Study links smoking to mental decline in men
AFPWASHINGTON--Men who smoke experience greater mental declines over time than men who never smoked, but the same link does not appear among women, said a British study published in the United States on Monday.
February 8, 2012, 12:03 am TWN
The research suggested that the effects of long-term cigarette smoking show up terms of memory loss, inability to connect past experience with actions in the present, and a drop in overall cognition skills.
The study in the Archives of General Psychiatry followed more than 5,000 men and 2,100 women in the British civil service. Research subjects entered the study at an average age of 56 and were followed for up to 25 years.
Researchers at the University College London checked their smoking status six times over that span and ran a series of cognitive tests.
They found that smoking was linked to more rapid declines in mental ability across all cognitive tests among men who smoked when compared to non-smoking men.
“Our results show that the association between smoking and cognition, particularly at older ages, is likely to be underestimated owing to higher risk of death and dropout among smokers,” said the study, led by Severine Sabia of University College London.
Men who quit smoking within 10 years of entering the study were still at risk of greater cognitive decline, but long-term ex-smokers did not show the same deterioration levels.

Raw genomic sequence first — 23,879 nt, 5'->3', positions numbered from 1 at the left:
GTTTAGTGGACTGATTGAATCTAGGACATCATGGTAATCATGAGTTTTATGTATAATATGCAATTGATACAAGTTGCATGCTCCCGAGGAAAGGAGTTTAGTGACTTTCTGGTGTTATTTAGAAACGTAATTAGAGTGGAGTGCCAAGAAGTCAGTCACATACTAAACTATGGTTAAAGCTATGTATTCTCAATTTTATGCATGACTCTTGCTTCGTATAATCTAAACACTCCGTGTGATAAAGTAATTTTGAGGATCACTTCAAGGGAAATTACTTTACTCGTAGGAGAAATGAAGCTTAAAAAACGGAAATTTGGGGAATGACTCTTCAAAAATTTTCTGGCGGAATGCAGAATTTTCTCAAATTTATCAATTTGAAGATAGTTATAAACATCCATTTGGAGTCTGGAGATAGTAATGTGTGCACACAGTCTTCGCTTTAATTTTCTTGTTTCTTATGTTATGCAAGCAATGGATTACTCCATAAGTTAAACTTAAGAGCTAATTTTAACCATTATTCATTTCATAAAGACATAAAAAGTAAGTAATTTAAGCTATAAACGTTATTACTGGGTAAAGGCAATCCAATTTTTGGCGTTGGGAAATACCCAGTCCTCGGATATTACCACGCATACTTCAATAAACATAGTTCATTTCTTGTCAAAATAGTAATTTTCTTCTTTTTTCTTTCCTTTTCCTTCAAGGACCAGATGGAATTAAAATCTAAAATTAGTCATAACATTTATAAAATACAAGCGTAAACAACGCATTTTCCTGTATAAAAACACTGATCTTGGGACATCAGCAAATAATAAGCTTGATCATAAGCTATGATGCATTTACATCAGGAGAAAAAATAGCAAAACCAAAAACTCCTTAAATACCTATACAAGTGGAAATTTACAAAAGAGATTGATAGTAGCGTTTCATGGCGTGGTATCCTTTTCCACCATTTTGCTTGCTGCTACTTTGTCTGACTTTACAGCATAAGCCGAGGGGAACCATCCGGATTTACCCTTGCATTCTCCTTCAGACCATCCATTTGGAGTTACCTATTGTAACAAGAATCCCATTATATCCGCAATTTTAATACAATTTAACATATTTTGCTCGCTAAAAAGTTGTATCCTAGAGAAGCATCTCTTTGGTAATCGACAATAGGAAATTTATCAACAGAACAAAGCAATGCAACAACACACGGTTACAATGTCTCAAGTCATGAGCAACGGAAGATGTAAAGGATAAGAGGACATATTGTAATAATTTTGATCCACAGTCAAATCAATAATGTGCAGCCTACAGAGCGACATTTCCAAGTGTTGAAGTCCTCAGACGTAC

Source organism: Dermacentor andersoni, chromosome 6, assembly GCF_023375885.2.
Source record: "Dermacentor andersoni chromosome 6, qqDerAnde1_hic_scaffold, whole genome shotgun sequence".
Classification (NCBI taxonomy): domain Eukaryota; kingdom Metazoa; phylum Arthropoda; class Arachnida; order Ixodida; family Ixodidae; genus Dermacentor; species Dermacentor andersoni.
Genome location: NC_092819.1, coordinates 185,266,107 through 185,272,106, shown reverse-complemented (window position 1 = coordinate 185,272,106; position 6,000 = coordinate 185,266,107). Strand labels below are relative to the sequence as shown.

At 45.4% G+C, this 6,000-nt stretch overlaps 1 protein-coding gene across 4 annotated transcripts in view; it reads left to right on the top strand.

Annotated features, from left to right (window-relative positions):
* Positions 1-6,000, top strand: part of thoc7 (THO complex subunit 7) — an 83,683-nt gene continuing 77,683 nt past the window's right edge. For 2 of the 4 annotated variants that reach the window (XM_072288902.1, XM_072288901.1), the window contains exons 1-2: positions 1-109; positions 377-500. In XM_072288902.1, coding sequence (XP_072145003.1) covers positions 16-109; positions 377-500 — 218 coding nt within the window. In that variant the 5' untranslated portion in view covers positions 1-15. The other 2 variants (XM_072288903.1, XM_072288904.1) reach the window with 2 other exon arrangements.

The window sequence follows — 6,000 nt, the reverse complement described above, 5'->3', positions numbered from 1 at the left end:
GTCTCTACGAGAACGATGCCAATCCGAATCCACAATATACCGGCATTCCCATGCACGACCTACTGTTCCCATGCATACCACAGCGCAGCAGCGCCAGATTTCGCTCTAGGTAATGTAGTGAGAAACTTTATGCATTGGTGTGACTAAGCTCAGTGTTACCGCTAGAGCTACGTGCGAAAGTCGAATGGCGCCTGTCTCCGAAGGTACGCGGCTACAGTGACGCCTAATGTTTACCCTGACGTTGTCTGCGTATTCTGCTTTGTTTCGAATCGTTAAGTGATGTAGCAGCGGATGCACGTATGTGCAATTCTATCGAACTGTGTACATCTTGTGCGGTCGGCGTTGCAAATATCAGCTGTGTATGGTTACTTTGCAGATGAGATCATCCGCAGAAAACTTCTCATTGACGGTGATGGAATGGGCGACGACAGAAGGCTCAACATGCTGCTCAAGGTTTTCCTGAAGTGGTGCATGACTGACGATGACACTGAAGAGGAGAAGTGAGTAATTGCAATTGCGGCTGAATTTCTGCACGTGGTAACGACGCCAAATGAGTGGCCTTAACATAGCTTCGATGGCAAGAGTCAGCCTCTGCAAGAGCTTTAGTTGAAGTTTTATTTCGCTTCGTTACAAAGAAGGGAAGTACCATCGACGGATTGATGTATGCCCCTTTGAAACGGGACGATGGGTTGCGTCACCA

“This study underscores that smoking is bad for your brain,” said Marc Gordon, chief of neurology at Zucker Hillside Hospital in Glen Oaks, New York, who was not involved in the study.
“Mid-life smoking is a modifiable risk factor with an effect size roughly equivalent to 10 years of aging on the rate of cognitive decline,” he added.
The findings are increasingly relevant to the world's aging population, the study authors said, with some 36 million dementia cases across the globe, a figure that is projected to double every 20 years.
Just why women did not show the same link was unclear, though researchers suggested the smaller sample size and the higher volume of cigarettes smoked by men in comparison to women could be contributing factors.